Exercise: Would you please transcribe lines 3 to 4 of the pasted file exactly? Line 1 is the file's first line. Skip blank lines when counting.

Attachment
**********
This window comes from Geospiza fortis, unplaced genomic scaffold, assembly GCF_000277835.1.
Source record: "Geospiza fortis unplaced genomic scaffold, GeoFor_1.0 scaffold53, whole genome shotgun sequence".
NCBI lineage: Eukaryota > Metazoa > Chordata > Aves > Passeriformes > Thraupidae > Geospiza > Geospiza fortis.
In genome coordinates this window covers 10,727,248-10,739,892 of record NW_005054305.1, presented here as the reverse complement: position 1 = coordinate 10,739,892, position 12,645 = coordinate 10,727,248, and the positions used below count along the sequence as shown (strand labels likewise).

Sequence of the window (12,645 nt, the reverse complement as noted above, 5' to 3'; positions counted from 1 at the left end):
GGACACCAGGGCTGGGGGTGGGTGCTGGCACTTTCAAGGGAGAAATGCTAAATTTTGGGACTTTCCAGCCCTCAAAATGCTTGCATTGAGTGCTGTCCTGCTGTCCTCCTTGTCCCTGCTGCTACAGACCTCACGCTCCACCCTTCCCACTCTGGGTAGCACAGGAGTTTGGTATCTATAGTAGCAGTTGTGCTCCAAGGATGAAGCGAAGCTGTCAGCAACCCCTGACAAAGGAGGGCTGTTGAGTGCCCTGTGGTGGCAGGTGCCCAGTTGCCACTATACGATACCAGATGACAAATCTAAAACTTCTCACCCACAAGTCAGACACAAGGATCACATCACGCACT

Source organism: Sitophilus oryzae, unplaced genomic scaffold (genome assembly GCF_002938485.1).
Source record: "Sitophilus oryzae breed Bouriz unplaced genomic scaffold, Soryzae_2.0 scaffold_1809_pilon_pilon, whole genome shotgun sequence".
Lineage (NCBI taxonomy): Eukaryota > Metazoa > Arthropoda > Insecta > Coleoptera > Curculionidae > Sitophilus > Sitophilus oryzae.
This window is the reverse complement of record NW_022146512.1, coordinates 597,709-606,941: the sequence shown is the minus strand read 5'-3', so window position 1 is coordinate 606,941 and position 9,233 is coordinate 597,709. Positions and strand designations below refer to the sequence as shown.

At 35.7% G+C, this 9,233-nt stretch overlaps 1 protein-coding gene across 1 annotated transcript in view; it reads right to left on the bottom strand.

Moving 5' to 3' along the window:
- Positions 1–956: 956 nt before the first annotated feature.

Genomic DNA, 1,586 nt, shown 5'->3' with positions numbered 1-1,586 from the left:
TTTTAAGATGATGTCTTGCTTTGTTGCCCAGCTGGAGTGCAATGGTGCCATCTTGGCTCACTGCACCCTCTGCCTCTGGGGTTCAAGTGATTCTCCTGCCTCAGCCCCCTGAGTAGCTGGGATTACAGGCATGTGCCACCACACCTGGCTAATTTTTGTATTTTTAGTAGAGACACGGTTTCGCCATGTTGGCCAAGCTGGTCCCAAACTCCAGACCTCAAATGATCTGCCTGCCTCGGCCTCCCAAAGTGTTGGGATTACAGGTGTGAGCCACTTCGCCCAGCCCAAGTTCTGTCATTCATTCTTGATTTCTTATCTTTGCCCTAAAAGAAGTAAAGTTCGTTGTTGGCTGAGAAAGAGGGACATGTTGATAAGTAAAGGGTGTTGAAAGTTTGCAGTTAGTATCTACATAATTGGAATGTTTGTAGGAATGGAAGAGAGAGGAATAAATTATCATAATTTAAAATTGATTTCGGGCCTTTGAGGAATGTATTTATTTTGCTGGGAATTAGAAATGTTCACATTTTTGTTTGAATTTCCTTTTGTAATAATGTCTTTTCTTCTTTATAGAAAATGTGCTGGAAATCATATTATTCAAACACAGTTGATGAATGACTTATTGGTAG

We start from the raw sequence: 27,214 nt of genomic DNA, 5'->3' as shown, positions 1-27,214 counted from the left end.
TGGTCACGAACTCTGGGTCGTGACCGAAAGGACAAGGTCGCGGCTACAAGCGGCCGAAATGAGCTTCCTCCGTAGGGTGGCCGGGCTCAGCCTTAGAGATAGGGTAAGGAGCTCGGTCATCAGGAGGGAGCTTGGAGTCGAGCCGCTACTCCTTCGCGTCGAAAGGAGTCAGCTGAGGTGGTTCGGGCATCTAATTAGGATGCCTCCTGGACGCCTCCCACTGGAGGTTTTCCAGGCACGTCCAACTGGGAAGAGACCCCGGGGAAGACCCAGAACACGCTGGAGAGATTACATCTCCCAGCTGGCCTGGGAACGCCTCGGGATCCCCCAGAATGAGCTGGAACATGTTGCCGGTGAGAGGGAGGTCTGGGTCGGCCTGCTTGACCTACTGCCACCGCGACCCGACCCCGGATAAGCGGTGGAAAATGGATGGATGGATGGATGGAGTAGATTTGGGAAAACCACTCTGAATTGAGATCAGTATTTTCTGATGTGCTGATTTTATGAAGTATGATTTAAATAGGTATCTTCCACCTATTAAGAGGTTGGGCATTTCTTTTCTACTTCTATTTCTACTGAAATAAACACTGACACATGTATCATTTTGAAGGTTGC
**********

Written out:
NCBI lineage: Eukaryota > Metazoa > Chordata > Aves > Passeriformes > Thraupidae > Geospiza > Geospiza fortis.
In genome coordinates this window covers 10,727,248-10,739,892 of record NW_005054305.1, presented here as the reverse complement: position 1 = coordinate 10,739,892, position 12,645 = coordinate 10,727,248, and the positions used below count along the sequence as shown (strand labels likewise).